Middleton Place this month planted its rice fields, kicking off a growing season that concludes in mid-September. But the work of rice production doesn't stop with the harvest.
Before the Civil War, enslaved African and African-American women were tasked with the laborious job of pounding raw Carolina gold rice in a wooden mortar and screening it in a fanner basket. The end result was the polished white grains for which the Lowcountry was internationally renowned.
But not all of the delicate grains survived the process whole. About 30 percent of the grains broke, a rate that's held steady with the introduction of modern equipment.
Since the brokens, or middlins, weren't suitable for export, Lowcountry cooks had to find something to do with them. Paired with peas or thickened with benne flour, the technically flawed rice became a cornerstone of the region's cuisine. (Fractured rice also is well-known in West Africa, Thailand and Vietnam, where the cheaper grains anchor com tam, a popular grilled pork dish.)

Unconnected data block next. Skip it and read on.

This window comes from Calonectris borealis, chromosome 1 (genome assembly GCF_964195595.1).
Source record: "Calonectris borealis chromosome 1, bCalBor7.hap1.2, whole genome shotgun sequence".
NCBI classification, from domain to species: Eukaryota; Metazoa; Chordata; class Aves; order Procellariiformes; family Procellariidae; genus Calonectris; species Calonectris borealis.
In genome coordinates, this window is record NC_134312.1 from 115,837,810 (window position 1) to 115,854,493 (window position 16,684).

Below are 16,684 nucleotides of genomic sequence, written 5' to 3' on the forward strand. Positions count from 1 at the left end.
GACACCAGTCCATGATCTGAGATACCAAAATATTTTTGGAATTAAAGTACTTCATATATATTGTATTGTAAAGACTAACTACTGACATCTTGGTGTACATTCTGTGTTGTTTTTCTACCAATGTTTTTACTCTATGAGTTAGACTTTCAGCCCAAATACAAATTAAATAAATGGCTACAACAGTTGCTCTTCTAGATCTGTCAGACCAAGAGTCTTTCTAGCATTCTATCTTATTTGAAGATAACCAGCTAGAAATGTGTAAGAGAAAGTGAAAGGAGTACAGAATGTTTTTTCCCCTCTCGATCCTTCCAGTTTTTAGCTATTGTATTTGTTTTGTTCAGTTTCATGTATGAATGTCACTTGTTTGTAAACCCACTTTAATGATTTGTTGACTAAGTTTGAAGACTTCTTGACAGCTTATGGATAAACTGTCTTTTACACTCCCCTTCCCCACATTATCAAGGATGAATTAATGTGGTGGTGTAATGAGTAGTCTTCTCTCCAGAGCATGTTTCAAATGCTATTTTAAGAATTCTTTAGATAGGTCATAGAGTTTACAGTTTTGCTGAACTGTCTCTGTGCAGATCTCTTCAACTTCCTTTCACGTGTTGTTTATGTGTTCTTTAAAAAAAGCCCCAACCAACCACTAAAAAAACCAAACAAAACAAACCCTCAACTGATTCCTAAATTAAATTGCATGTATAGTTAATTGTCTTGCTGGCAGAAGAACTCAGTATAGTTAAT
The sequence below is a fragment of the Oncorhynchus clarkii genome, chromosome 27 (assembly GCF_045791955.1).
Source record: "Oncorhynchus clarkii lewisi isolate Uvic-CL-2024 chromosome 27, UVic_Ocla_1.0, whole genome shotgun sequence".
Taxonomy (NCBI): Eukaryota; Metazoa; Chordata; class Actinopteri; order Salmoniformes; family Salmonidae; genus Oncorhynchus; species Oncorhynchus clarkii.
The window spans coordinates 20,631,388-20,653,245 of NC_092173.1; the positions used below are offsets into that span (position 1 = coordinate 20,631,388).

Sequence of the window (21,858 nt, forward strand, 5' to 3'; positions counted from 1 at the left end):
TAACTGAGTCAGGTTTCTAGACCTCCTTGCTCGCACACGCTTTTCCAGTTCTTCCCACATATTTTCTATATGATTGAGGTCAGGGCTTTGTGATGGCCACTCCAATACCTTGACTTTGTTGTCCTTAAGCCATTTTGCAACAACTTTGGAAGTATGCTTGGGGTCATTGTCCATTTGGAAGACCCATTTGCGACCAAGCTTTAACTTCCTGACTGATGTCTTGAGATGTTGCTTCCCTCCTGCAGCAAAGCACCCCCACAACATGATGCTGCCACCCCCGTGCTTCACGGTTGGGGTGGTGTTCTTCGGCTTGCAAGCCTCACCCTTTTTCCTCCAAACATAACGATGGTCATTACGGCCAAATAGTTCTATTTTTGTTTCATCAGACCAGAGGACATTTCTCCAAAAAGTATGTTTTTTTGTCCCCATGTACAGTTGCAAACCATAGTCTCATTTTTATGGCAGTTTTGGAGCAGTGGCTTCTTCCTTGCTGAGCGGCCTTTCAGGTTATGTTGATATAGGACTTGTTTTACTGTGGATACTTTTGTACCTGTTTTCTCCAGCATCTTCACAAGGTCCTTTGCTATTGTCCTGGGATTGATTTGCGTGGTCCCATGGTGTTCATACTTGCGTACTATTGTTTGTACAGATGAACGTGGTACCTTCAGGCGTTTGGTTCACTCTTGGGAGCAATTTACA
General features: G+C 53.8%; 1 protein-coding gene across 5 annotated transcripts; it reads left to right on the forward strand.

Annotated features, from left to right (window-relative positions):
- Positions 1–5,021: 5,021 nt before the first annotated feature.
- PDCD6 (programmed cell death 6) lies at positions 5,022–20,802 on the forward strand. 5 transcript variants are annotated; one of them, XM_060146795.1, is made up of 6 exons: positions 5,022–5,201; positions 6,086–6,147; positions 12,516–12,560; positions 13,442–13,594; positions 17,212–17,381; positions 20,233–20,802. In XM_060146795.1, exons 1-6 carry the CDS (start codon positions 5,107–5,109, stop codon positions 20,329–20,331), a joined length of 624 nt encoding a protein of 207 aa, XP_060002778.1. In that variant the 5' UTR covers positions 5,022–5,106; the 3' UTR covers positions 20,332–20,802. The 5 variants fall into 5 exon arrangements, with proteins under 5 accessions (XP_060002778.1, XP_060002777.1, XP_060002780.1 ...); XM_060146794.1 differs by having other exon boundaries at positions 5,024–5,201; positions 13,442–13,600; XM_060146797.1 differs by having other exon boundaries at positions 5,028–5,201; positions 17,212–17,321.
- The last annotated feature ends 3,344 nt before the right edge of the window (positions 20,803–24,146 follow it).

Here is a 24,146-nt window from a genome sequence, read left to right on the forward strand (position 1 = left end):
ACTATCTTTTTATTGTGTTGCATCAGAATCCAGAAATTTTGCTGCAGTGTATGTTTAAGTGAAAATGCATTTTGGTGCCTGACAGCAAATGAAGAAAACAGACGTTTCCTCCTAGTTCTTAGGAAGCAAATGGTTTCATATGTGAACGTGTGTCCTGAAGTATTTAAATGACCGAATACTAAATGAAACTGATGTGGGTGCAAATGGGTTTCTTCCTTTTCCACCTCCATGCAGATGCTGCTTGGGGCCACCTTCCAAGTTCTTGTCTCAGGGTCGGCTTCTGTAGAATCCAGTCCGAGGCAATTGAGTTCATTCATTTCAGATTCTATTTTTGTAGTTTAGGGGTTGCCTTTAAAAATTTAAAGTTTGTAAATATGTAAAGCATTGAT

South Carolinians prized middlins for their round, creamy texture, which acts like a magnet for flavorful sauces. "I'm really taken with them," this year's winner of the James Beard award for Best Chef Southeast, Ashley Christensen, told Bon Appetit magazine in 2011. "I like keeping them really simple and velvety, where you get the nuttiness and natural sweetness of the rice."
Christensen was likely introduced to middlins by Anson Mills, the South Carolina company that spearheaded the Carolina gold rice revival. Anson Mills' middlins - sold under the name "rice grits" - have shown up at Charleston restaurants including FIG, Husk and Two Boroughs Larder. According to Southern Living, Anson Mills now has to purposely break rice to keep up with the middlin demands of professional chefs and home cooks.